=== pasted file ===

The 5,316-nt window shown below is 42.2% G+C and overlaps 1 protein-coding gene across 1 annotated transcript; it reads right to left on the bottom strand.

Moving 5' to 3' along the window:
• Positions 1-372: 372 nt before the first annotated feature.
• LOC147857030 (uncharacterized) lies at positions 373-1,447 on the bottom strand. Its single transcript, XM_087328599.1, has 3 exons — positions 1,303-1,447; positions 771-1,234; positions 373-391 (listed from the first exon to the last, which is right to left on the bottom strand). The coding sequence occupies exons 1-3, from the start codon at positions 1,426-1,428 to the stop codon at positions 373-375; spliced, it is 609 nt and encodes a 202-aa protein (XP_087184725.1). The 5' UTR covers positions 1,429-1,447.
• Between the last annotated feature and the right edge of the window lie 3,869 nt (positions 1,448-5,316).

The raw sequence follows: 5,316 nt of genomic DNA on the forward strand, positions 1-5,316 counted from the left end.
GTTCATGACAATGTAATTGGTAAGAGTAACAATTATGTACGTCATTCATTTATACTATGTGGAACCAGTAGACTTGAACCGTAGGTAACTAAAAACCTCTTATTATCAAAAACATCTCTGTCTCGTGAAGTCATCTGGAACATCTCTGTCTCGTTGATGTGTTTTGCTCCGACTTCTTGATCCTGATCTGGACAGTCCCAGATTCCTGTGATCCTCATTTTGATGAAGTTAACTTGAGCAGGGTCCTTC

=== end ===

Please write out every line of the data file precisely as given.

The 5,316-nt window shown below is 42.2% G+C and overlaps 1 protein-coding gene across 1 annotated transcript; it reads right to left on the bottom strand.

Moving 5' to 3' along the window:
• Positions 1-372: 372 nt before the first annotated feature.
• LOC147857030 (uncharacterized) lies at positions 373-1,447 on the bottom strand. Its single transcript, XM_087328599.1, has 3 exons — positions 1,303-1,447; positions 771-1,234; positions 373-391 (listed from the first exon to the last, which is right to left on the bottom strand). The coding sequence occupies exons 1-3, from the start codon at positions 1,426-1,428 to the stop codon at positions 373-375; spliced, it is 609 nt and encodes a 202-aa protein (XP_087184725.1). The 5' UTR covers positions 1,429-1,447.
• Between the last annotated feature and the right edge of the window lie 3,869 nt (positions 1,448-5,316).

The raw sequence follows: 5,316 nt of genomic DNA on the forward strand, positions 1-5,316 counted from the left end.
GTTCATGACAATGTAATTGGTAAGAGTAACAATTATGTACGTCATTCATTTATACTATGTGGAACCAGTAGACTTGAACCGTAGGTAACTAAAAACCTCTTATTATCAAAAACATCTCTGTCTCGTGAAGTCATCTGGAACATCTCTGTCTCGTTGATGTGTTTTGCTCCGACTTCTTGATCCTGATCTGGACAGTCCCAGATTCCTGTGATCCTCATTTTGATGAAGTTAACTTGAGCAGGGTCCTTC